Nginx - Stepping Through the Code of a Web Request


One common tool I interact with is nginx. It’s a critical component of nearly every web-related thing I do, including this blog. Aside from the sometimes confusing configuration settings, nginx is a solid piece of software that is (usually) a pleasure to work with.

I completed Duke’s C Specialization on Coursera in late 2020 and have been looking for an excuse to look into real C code in the wild. One thing I really enjoyed about this course is how early they introduced the gdb debugger. Debuggers are a great way to read a code-base as it’s executing - much better than printf() all over the place.

The main goal here is to step through the code nginx is executing as it responds to a http request. I won’t actually be discussing the code here, just setting up the debugging steps. I’d like to revisit this post at some point in the future to actually look into the code.


Below are the versions of the tools I’m using.

  • OS: Ubuntu 20.04 LTS (running in VirtualBox 6.1.26 r145957)
  • nginx version: nginx release 1.21.3
  • compiler: gcc (Ubuntu 9.3.0-17ubuntu1~20.04) 9.3.0
  • debugger: GNU gdb (Ubuntu 9.2-0ubuntu1~20.04) 9.2
  • Make: GNU Make 4.2.1

Other pre-req installs:

  • sudo apt install libpcre3 libpcre3-dev - nginx relies heavily on regex, I believe these are related to regex.
  • sudo apt install zlib1g-dev - nginx also uses gzip which requires zlib.

Download and compile code

  1. I downloaded a zip of this version of nginx, then unzip that using the unzip command.

  2. Execute the following command from within the nginx dir you just unzipped:

    ./auto/configure --with-debug --with-cc-opt='-O0 -g'

    • -O0 sets the optimization level to zero, or no optimization.
      • To quote the gcc man page: “The shortcuts taken by optimized code may occasionally be surprising: some variables you declared may not exist at all; flow of control may briefly move where you did not expect it; some statements may not be executed because they compute constant results or their values are already at hand; some statements may execute in different places because they have been moved out of loops.” My goal here is to step through the code as it was written - not as it was optimized by gcc.
    • -g produces “debugging information in the operating system’s native format” which GDB can use
  3. Now make it

    • sudo make
    • sudo make install
  4. the debuggable executable for nginx now exists at /usr/local/nginx/sbin/nginx

Master vs Worker Processes

At this point, it becomes critical to understand the different types of processes nginx uses. There is only one master process. If you just run sudo gdb /usr/local/nginx/sbin/nginx and attempt to debug, you’ll eventually run into a message like Detaching after fork from child process 21152. What happened here is we were debugging the master process, but then a child process (worker) got created. gdb must pick which process to follow.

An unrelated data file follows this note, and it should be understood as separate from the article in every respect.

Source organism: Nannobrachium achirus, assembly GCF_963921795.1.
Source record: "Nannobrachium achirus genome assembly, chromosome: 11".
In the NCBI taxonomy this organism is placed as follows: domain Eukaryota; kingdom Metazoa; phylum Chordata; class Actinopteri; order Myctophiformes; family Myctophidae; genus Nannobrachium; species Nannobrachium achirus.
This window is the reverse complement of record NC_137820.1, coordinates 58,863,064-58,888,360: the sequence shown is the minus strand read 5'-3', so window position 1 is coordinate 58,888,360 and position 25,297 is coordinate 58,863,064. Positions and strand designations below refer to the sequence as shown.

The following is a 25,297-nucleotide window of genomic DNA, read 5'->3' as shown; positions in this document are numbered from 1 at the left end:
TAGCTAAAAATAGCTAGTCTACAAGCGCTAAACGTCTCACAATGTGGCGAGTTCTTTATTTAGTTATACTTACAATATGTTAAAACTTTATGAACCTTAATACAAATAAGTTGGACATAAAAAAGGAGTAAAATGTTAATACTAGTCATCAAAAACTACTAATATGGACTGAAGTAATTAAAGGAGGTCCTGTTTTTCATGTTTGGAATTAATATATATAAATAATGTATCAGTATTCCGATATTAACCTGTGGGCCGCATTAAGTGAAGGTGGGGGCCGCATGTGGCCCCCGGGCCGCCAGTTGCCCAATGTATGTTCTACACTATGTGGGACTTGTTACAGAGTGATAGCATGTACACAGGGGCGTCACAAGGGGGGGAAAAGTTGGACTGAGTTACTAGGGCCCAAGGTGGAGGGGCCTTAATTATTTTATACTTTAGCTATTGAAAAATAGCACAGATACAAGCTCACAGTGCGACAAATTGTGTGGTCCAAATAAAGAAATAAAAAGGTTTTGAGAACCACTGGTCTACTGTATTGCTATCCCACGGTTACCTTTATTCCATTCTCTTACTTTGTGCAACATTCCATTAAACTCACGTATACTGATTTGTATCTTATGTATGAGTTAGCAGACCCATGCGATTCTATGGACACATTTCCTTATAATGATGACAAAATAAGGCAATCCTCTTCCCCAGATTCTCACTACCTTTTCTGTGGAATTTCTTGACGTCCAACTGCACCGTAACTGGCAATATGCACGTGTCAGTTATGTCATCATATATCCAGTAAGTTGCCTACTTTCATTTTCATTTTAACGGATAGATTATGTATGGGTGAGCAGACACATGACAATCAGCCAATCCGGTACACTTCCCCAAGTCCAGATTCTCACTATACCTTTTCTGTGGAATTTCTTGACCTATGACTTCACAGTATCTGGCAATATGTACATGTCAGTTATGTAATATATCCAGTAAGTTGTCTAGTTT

Let’s see what the nginx documentation has to say about these processes:

nginx has one master process and several worker processes. The main purpose of the master process is to read and evaluate configuration, and maintain worker processes. Worker processes do actual processing of requests.

Now we need a way to tell gdb to follow the newly created child process.

gdb: follow the child process

once again, execute sudo gdb ./usr/local/nginx/sbin/nginx, then follow these steps (within the context of gdb):

  1. layout src - so we can see the code
  2. b main - just set the breakpoint at main for now
  3. start - to begin debugging
  4. set follow-fork-mode child - this is the key difference here, now we’ll follow child processes
  5. b ngx_http_init_connection (I believe this to be one of the first functions executed within the context of responding to an http request, just based on the name)
  6. continue - you should get to a point where nginx is just sitting, waiting for something to respond to
    • at this point, you may also get a bunch of warnings that port 80 is already in use. Be sure to turn off nginx if it’s installed on your server (sudo systemctl stop nginx) and kill any other nginx-related processes from prior attempts at debugging.
  7. Finally, send an http request to this running instance of nginx. I’m using VirtualBox for my ubuntu server with port forwarding for port 80. This means I can simply visit “localhost” in my browser to trigger the breakpoint in my gdb session of nginx. You could also use curl from another shell on the same machine running nginx.

Below, you can see the source of the ngx_http_init_connection function I set my breakpoint for.

walking through nginx code in gdb